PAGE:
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project: greetometer handshake trainer

Part of a series developed at the CBK Workgroup 2009 exploring how computer technology can help up to be more human.

concept overview

Computer technology is mainly used to perform tasks that most humans find difficult, e.g., repetitive processes, large calculations, accurate timing, etc. Most of us are quite happy for computers to take care of these jobs for us because we don't enjoy them and computers do them very well.

But there are other things that many humans find difficult and don't enjoy that are less logic-based and therefore not considered suitable jobs for computers. These are often things we consider to be deeply human. Can computers help us perform these tasks as well?

The aim of the Greetometer Handshake Trainer is to have computers to teach humans how to give better handshakes.

The Greetometer measures three aspects of the handshake: angle, grip and sweaty palms. Feedback for the angle (balance) is given via two small vibration motors on the back of the hand. The motors guide you to roll your hand clockwise or anti-clockwise. Feedback for grip is given audibly with a small piezo element. Grip too hard or too softly and the alarm sounds. Sweaty palms are measured on a colour range.

progress: finished!

The handshake glove - I'm calling it the "Greetometer" - is finished!

progress: started new prototype

Here are a few photos of the embroidered circuitry of the new prototype:

progress: back to the drawing-board

Progress on the handshake trainer was put on hold because I was focusing on the apology helmet. Now that it's finished, I'll be concentrating on the glove.

After a review with AnnaMariaCornelia, we decided to continue to make the glove a test for the wearer, not the second party in the handshake. This makes the wearable piece more "personal" and is more in line with the original concept: to have technology enchance human behaviour.

The glove will measure the handshake with three separate functions:

progress: design

After a lot of thinking about this project, I think I might need to take a different direction. Here are some of the main problems I've encountered so far:

I'm now considering whether the glove should perhaps test the handshake of the shakee rather than the shaker. Um... what I mean is that the feedback is provided not for the person wearing the glove, but the one who shakes the hand of the glove-wearer.

Not only does this make it a lot easier with fitting (I can make it a medium size with a bit of room for adjustment), it makes placing the pressure sensors easier. It also means that the electrodes won't be inside the glove in a potentially sweaty environment. But most importantly, it means that the person whose handshake is being tested will start in a more neutral state. In fact, they don't even have to know what the device is for until after their handshake has been tested. The glove will provide an un-biased assessment of how the handshake might be improved.

Below, some pics of the prototype:

progress: design

After a few tests with the previous prototype, it became clear that the pressure from the handshake grip couldn't be accurately measured from across the palm. The grip should be tested across the fingers at approximately the middle joint. More testing is required for this, but I've built a new prototype to start gathering data. I'm hoping to be able to test for sweatiness across the palm by measuring the galvanic skin response with electrodes.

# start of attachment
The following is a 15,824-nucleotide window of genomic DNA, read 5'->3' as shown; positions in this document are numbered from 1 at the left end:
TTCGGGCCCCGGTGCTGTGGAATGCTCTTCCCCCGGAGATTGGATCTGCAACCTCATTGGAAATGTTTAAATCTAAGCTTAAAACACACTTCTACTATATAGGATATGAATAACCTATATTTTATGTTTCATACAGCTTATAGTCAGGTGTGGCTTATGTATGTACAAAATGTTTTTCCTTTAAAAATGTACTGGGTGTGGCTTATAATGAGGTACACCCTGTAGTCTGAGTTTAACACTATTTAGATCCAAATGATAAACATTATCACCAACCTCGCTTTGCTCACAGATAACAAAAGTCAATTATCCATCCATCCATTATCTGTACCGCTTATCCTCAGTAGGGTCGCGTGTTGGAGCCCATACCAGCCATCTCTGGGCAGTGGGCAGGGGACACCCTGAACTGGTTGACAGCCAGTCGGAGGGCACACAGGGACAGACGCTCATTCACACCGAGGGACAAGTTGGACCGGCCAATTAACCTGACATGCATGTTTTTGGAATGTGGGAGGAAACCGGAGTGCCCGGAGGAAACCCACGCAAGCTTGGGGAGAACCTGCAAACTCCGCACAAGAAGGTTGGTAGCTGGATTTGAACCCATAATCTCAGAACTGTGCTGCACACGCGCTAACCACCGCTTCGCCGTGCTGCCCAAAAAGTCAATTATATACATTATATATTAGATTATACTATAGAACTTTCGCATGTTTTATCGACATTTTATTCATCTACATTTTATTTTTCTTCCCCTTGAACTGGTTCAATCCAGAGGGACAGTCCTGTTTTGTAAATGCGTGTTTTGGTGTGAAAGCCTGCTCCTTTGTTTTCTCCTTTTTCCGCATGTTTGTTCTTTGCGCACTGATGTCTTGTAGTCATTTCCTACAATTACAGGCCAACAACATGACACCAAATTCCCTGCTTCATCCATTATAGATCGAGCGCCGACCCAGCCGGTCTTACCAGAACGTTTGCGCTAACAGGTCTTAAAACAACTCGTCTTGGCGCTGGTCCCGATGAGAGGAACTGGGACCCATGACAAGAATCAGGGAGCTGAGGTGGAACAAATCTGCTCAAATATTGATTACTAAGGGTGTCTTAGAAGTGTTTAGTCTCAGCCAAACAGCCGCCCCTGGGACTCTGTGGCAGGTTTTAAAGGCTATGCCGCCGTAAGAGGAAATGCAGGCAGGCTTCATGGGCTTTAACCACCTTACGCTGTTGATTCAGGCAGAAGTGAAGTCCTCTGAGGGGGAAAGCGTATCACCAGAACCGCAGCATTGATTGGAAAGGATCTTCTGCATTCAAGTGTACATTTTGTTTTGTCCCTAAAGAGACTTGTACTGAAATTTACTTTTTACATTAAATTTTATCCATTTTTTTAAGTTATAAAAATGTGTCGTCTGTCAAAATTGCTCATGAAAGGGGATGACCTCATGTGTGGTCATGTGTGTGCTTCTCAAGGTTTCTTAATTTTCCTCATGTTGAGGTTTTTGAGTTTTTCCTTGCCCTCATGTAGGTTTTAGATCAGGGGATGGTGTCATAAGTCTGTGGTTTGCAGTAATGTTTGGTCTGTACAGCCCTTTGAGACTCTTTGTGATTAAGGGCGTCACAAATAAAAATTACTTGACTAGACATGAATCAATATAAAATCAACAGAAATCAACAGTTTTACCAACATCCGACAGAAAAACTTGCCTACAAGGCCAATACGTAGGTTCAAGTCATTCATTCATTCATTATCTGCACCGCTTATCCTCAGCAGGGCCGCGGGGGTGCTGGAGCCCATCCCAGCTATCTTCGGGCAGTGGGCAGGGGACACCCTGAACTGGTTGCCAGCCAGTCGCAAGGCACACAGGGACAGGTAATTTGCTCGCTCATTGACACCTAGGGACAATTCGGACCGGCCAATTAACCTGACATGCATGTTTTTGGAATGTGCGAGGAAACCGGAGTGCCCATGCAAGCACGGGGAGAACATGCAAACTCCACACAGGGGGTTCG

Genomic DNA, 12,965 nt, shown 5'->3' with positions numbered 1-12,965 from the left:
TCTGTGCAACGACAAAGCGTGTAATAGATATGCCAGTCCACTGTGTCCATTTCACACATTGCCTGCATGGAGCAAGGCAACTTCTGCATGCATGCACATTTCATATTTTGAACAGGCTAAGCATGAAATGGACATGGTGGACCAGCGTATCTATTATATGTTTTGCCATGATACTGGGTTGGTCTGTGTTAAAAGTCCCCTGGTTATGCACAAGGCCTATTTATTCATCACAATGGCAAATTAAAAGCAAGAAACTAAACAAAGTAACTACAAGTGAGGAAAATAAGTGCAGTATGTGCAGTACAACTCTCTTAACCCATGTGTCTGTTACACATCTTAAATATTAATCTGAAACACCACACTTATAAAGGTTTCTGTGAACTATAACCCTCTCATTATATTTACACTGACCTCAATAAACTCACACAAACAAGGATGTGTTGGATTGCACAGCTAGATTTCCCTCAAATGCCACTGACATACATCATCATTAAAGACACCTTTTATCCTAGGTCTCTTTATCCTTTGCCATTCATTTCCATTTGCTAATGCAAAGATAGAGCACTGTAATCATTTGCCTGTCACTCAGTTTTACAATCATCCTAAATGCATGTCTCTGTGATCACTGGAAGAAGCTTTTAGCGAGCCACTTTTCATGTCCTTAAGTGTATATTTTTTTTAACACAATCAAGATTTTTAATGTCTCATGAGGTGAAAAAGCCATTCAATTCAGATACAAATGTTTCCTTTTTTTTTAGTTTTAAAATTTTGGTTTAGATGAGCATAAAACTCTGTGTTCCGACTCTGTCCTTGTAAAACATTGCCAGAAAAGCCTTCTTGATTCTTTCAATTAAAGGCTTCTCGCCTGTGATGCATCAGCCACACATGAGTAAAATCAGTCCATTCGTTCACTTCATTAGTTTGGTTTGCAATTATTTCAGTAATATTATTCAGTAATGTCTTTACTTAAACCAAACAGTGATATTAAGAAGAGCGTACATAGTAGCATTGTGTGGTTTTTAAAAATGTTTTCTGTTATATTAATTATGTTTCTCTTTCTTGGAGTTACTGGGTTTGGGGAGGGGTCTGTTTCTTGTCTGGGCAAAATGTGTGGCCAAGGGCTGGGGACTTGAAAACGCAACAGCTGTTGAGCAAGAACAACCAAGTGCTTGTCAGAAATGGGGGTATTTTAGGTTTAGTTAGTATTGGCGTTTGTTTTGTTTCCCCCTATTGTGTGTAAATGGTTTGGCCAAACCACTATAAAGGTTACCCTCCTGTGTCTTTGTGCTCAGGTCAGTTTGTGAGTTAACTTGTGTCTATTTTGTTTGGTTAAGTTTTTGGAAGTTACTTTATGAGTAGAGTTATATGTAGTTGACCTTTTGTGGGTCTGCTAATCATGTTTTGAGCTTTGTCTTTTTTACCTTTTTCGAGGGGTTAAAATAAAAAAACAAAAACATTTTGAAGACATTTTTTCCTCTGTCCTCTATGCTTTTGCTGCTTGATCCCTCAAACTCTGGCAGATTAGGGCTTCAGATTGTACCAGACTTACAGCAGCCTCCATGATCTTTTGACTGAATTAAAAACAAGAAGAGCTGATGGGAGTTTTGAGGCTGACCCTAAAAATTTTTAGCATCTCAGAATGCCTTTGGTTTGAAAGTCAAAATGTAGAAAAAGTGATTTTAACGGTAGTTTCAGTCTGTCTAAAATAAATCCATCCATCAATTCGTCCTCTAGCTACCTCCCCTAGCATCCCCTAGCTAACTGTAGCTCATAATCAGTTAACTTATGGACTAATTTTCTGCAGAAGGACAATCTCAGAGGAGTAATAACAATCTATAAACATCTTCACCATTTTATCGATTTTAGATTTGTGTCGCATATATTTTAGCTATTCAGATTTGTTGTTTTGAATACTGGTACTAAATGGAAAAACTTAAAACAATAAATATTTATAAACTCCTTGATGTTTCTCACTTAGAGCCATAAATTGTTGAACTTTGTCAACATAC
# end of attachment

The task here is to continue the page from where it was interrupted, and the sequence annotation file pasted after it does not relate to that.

progress: development

Awesome! I just made a GSR (Galvanic Skin Response) sensor following these guidelines: http://cwwang.com/2008/04/13/gsr-reader/. I didn't bother wading through his Processing code, just tried it out with the standard Arduino AnalogInput sketch and I'm getting readings dependent on the humidity levels of my skin! Needs testing and calibration, of course, but still very exciting. Plus, the electrodes only cost one euro-cent each!

one cent electrodes

progress: design

I've looked into how the handshake trainer (helping hand?) can best be designed:

The main conflict between the design and the research is that eye-contact is considered as much a part of the handshake as anything else. This means it won't be a good idea to have the feedback "realtime" as i originally wanted. The handshake trainer will now "record" your handshake and then give you a report on how you did.

It should control:

Here is the first prototype of the basic design. I will now try this on as many different sized hands as possible to make sure it can be worn by a wide range of people.

progress: handshake research

Of course there's a bunch of stuff online about how to give a good handshake. This one is pretty funny and could definitely be understood by a computer. :)

  1. Meet someone.
  2. Put your hand down in a relaxed fashion.
  3. Outstretch your hand.
  4. Firmly, but not to tightly, grasp their hand.
  5. Hang on for maybe 3 or 4 seconds. Any less would be too brief and any more would be too long.
  6. Calmly release the other persons hand. Don't do it too abruptly.
  7. Calmly take your hand back to your side.
  8. Have a conversation with that person.

From: http://www.wikihow.com/Give-a-Good-Handshake

Anyway, it's generally agreed that the characteristics of a good handshake include:

http://www.ehow.com/how_5014203_shake-someones-hand-properly.html
http://www.sideroad.com/Business_Etiquette/handshake-etiquette.html